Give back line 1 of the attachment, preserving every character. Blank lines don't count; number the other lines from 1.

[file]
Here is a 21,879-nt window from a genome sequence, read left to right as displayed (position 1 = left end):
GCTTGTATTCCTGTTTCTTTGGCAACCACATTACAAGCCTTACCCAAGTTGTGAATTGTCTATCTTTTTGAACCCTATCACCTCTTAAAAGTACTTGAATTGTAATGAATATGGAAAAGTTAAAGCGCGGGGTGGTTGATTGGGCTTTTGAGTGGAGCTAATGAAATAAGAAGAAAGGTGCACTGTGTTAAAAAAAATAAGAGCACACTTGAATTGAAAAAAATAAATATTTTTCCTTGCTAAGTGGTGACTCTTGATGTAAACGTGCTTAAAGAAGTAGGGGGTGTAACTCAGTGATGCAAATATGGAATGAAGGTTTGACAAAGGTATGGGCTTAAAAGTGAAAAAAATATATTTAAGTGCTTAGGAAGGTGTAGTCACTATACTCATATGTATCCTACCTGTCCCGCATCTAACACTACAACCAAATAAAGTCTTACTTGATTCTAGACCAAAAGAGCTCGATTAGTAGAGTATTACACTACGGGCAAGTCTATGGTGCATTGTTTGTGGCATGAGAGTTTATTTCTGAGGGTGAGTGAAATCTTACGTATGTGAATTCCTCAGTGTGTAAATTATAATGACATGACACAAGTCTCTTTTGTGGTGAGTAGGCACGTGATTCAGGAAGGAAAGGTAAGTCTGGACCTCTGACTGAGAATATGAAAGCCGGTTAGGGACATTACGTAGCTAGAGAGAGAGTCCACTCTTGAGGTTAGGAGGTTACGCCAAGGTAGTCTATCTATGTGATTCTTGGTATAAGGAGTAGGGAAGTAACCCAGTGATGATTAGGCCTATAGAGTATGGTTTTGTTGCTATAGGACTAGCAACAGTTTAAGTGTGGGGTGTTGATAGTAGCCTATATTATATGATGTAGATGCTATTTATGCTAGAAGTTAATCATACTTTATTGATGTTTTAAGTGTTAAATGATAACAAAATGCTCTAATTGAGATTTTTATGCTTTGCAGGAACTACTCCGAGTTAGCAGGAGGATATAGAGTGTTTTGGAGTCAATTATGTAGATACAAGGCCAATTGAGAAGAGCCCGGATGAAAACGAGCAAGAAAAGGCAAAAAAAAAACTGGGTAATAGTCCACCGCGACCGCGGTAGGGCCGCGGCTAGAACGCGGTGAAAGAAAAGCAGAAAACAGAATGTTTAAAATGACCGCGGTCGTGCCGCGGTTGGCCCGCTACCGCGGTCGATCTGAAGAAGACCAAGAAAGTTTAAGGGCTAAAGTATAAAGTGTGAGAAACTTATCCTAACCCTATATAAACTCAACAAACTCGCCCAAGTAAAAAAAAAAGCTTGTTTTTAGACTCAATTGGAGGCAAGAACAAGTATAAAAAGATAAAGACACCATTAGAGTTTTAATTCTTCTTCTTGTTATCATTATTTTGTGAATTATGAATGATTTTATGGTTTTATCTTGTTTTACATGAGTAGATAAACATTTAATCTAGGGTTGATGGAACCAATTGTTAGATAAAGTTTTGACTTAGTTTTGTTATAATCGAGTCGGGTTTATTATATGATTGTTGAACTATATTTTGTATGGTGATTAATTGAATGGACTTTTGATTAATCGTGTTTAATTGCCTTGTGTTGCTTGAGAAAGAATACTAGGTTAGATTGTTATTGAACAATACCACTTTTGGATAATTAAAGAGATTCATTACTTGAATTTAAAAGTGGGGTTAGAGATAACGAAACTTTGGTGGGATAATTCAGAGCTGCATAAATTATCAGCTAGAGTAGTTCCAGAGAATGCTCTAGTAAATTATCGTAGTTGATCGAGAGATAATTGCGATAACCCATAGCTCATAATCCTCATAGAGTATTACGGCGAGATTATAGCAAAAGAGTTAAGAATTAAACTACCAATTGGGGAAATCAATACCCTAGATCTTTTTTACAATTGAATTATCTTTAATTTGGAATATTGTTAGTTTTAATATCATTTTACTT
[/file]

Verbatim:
Here is a 21,879-nt window from a genome sequence, read left to right as displayed (position 1 = left end):